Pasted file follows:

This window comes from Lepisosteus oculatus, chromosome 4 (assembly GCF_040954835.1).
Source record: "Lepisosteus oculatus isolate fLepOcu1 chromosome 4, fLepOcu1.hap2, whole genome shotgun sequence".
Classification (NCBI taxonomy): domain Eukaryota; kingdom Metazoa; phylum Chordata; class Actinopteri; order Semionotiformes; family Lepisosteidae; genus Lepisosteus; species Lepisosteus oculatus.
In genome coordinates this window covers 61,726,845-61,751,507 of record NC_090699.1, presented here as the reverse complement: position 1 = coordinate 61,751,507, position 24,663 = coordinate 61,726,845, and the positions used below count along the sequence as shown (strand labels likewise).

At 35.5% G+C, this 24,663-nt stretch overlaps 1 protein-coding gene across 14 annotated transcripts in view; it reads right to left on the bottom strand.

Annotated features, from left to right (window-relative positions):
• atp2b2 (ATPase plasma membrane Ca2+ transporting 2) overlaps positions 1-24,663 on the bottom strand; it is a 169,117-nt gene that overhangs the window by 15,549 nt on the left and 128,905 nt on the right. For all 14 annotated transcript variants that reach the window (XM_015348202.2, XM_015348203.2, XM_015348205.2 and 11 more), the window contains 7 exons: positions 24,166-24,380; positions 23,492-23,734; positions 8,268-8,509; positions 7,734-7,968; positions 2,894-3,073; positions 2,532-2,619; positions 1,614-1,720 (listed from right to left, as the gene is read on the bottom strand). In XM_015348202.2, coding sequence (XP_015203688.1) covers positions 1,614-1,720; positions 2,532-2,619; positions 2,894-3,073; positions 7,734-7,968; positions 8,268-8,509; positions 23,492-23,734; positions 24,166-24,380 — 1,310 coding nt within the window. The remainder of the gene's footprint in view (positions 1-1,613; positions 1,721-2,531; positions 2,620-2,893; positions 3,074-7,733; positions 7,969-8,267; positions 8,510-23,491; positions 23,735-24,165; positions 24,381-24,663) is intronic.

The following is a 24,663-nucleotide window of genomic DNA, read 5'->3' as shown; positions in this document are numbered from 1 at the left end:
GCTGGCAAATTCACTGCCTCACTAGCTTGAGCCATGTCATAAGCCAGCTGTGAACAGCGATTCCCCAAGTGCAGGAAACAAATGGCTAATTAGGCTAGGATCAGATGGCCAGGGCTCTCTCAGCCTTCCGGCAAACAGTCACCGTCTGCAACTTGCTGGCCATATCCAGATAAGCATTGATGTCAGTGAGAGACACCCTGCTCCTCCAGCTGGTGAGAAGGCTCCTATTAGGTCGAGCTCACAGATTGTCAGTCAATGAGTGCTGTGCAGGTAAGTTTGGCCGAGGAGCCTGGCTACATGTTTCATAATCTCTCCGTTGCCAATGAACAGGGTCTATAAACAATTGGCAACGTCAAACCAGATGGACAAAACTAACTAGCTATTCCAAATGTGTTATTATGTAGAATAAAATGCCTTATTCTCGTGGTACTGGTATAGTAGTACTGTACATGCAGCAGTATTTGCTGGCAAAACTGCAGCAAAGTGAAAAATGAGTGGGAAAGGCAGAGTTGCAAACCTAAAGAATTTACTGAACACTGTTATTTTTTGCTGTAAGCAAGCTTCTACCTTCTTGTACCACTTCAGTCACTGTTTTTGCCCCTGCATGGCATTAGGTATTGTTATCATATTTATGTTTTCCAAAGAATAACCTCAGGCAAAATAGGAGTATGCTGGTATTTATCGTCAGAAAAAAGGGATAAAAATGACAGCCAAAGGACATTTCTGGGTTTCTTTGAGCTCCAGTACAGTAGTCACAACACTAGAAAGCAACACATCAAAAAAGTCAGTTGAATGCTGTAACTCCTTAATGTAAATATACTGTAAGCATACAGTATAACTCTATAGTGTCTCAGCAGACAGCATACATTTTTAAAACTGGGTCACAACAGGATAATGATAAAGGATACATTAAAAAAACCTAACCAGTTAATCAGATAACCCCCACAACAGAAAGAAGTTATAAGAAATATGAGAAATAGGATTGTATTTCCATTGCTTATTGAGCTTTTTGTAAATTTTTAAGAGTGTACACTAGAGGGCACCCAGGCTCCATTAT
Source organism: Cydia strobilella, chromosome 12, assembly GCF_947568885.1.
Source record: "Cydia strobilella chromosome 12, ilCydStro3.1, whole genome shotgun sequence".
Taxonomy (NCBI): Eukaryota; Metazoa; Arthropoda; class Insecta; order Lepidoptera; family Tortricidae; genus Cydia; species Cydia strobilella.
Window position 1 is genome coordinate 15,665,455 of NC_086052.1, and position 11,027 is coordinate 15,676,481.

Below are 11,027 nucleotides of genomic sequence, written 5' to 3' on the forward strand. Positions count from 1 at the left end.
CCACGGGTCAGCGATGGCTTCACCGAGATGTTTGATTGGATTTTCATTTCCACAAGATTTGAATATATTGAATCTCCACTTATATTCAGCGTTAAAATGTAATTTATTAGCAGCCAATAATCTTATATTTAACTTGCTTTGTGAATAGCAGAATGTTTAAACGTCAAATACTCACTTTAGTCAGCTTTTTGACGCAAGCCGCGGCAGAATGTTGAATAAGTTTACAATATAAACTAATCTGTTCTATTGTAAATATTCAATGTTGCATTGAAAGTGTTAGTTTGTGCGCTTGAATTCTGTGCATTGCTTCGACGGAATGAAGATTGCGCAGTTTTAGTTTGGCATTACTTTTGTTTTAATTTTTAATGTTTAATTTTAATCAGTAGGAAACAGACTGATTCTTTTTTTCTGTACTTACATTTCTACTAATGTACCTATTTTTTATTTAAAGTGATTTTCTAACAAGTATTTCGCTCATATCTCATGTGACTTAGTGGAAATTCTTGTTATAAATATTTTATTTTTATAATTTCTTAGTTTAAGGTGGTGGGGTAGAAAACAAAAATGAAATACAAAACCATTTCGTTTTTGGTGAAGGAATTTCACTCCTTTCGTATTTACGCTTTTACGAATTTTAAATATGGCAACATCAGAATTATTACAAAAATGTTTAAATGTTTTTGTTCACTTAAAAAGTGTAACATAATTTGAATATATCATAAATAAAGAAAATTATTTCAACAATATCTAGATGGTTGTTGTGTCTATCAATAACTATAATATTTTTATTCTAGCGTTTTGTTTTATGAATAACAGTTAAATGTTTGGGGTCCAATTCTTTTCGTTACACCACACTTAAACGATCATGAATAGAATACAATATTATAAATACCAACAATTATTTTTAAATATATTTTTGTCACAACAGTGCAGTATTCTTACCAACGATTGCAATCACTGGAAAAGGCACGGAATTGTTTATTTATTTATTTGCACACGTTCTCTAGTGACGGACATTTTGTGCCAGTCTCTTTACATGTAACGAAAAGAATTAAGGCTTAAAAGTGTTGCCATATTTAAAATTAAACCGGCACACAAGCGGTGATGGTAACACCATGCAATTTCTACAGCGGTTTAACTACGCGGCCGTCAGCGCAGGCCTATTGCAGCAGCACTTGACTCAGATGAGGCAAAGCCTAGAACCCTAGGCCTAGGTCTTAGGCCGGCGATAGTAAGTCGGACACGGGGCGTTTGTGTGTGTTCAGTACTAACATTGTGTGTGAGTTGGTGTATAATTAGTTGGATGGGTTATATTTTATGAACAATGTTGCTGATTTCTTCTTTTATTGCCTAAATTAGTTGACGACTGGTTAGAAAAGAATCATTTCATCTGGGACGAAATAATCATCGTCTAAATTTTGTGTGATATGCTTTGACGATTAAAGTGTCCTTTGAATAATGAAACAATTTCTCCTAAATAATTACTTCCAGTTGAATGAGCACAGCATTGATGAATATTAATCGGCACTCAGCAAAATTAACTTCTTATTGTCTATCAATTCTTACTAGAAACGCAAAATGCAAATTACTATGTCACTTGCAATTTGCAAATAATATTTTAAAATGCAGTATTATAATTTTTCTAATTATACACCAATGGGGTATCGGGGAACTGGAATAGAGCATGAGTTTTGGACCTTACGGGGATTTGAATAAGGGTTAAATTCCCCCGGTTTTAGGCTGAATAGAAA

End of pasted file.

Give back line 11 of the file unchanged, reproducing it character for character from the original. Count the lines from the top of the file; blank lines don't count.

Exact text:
Source record: "Cydia strobilella chromosome 12, ilCydStro3.1, whole genome shotgun sequence".